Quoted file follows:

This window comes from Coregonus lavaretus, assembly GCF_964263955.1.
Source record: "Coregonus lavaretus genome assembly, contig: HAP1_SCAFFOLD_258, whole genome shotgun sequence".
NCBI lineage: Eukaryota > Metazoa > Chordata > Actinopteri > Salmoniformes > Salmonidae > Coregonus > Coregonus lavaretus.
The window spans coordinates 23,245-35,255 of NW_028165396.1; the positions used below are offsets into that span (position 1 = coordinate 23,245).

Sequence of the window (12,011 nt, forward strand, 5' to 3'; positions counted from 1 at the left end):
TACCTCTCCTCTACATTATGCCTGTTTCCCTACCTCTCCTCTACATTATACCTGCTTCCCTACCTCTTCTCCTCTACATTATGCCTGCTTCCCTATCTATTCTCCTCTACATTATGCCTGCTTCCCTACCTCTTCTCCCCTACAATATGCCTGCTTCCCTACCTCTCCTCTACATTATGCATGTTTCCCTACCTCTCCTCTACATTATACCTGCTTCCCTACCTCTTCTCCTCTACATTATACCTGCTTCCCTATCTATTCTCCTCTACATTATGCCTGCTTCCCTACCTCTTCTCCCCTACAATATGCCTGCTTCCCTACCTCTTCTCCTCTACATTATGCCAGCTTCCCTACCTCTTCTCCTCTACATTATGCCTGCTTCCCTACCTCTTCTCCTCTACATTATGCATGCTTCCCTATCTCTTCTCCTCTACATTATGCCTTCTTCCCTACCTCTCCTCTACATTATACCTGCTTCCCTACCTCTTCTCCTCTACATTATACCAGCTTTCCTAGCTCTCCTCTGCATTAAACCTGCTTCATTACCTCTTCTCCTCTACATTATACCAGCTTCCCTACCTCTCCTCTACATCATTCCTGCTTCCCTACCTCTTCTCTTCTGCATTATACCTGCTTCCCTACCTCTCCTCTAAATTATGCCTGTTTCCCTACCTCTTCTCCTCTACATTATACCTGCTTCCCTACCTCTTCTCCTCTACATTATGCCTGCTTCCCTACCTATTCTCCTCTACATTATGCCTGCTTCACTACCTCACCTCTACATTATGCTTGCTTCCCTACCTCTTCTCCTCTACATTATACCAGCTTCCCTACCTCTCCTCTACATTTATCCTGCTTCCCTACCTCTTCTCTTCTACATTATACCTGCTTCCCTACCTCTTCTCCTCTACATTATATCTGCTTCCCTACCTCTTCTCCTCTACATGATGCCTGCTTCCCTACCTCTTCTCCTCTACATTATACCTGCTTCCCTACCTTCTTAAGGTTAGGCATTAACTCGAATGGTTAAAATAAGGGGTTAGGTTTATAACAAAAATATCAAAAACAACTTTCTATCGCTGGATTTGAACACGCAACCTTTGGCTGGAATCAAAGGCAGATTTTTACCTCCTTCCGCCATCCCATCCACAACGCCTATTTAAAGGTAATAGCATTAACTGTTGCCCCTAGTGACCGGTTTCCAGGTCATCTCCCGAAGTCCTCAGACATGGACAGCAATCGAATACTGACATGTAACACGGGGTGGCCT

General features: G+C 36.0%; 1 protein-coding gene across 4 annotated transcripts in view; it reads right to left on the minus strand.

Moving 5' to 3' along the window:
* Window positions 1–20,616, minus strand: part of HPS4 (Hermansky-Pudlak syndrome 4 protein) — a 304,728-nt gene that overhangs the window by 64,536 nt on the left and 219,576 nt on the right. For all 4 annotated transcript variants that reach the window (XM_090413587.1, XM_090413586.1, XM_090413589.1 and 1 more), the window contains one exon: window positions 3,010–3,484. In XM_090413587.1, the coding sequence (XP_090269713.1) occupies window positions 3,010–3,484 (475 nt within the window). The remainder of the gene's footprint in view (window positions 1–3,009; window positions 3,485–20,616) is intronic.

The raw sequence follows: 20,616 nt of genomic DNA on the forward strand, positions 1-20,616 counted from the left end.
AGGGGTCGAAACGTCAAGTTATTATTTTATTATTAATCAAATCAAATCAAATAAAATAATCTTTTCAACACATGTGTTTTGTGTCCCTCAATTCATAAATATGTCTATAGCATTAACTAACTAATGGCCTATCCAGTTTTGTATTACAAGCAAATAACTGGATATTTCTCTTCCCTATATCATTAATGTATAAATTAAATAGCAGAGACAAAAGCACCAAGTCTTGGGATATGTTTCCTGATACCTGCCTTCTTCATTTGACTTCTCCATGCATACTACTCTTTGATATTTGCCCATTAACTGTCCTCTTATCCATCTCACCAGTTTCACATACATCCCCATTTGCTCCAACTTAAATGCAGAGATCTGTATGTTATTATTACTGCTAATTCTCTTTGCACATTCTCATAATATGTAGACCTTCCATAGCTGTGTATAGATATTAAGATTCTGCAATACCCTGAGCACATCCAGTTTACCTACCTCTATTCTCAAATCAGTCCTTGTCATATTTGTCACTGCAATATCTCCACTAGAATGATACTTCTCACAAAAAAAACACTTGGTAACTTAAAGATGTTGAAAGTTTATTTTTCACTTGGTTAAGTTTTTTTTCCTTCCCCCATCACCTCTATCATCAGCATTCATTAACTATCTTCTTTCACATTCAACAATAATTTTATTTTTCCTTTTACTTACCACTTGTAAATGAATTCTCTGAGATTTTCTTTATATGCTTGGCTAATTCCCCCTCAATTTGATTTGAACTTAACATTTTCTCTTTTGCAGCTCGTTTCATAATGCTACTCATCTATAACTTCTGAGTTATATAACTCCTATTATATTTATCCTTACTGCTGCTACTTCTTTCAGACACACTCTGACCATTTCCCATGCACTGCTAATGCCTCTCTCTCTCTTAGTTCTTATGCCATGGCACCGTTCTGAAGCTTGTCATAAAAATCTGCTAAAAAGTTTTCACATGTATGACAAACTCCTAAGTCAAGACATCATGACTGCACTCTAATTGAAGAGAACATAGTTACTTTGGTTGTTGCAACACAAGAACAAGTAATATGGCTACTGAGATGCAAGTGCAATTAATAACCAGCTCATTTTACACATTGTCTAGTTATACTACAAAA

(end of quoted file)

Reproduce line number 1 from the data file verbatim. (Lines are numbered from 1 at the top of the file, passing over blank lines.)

This window comes from Coregonus lavaretus, assembly GCF_964263955.1.